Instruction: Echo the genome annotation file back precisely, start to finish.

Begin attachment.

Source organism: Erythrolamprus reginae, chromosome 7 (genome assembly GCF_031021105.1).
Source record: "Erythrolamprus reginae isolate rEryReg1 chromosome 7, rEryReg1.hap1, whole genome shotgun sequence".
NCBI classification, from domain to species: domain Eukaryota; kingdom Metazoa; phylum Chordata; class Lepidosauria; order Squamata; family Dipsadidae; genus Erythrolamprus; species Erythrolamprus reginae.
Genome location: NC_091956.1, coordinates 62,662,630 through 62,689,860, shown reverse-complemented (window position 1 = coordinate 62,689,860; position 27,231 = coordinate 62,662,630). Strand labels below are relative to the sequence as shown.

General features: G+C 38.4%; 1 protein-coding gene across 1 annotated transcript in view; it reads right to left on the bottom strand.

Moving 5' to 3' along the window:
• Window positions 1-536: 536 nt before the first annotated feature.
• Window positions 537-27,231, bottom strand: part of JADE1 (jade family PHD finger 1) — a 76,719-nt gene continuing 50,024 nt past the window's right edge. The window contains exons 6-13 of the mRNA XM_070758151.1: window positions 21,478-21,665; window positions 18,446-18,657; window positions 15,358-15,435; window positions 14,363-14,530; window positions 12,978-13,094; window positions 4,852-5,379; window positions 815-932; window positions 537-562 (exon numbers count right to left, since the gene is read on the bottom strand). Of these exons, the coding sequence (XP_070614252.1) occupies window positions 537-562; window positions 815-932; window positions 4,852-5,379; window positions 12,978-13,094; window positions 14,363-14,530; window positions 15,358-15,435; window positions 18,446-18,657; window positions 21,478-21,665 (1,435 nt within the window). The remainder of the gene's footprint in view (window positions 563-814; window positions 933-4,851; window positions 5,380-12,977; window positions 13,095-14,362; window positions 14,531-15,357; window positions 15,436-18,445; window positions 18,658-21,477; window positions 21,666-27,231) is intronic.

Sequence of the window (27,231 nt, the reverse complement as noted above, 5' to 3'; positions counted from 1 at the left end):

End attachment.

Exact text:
Source organism: Erythrolamprus reginae, chromosome 7 (genome assembly GCF_031021105.1).
Source record: "Erythrolamprus reginae isolate rEryReg1 chromosome 7, rEryReg1.hap1, whole genome shotgun sequence".
NCBI classification, from domain to species: domain Eukaryota; kingdom Metazoa; phylum Chordata; class Lepidosauria; order Squamata; family Dipsadidae; genus Erythrolamprus; species Erythrolamprus reginae.
Genome location: NC_091956.1, coordinates 62,662,630 through 62,689,860, shown reverse-complemented (window position 1 = coordinate 62,689,860; position 27,231 = coordinate 62,662,630). Strand labels below are relative to the sequence as shown.

General features: G+C 38.4%; 1 protein-coding gene across 1 annotated transcript in view; it reads right to left on the bottom strand.

Moving 5' to 3' along the window:
• Window positions 1-536: 536 nt before the first annotated feature.
• Window positions 537-27,231, bottom strand: part of JADE1 (jade family PHD finger 1) — a 76,719-nt gene continuing 50,024 nt past the window's right edge. The window contains exons 6-13 of the mRNA XM_070758151.1: window positions 21,478-21,665; window positions 18,446-18,657; window positions 15,358-15,435; window positions 14,363-14,530; window positions 12,978-13,094; window positions 4,852-5,379; window positions 815-932; window positions 537-562 (exon numbers count right to left, since the gene is read on the bottom strand). Of these exons, the coding sequence (XP_070614252.1) occupies window positions 537-562; window positions 815-932; window positions 4,852-5,379; window positions 12,978-13,094; window positions 14,363-14,530; window positions 15,358-15,435; window positions 18,446-18,657; window positions 21,478-21,665 (1,435 nt within the window). The remainder of the gene's footprint in view (window positions 563-814; window positions 933-4,851; window positions 5,380-12,977; window positions 13,095-14,362; window positions 14,531-15,357; window positions 15,436-18,445; window positions 18,658-21,477; window positions 21,666-27,231) is intronic.

Sequence of the window (27,231 nt, the reverse complement as noted above, 5' to 3'; positions counted from 1 at the left end):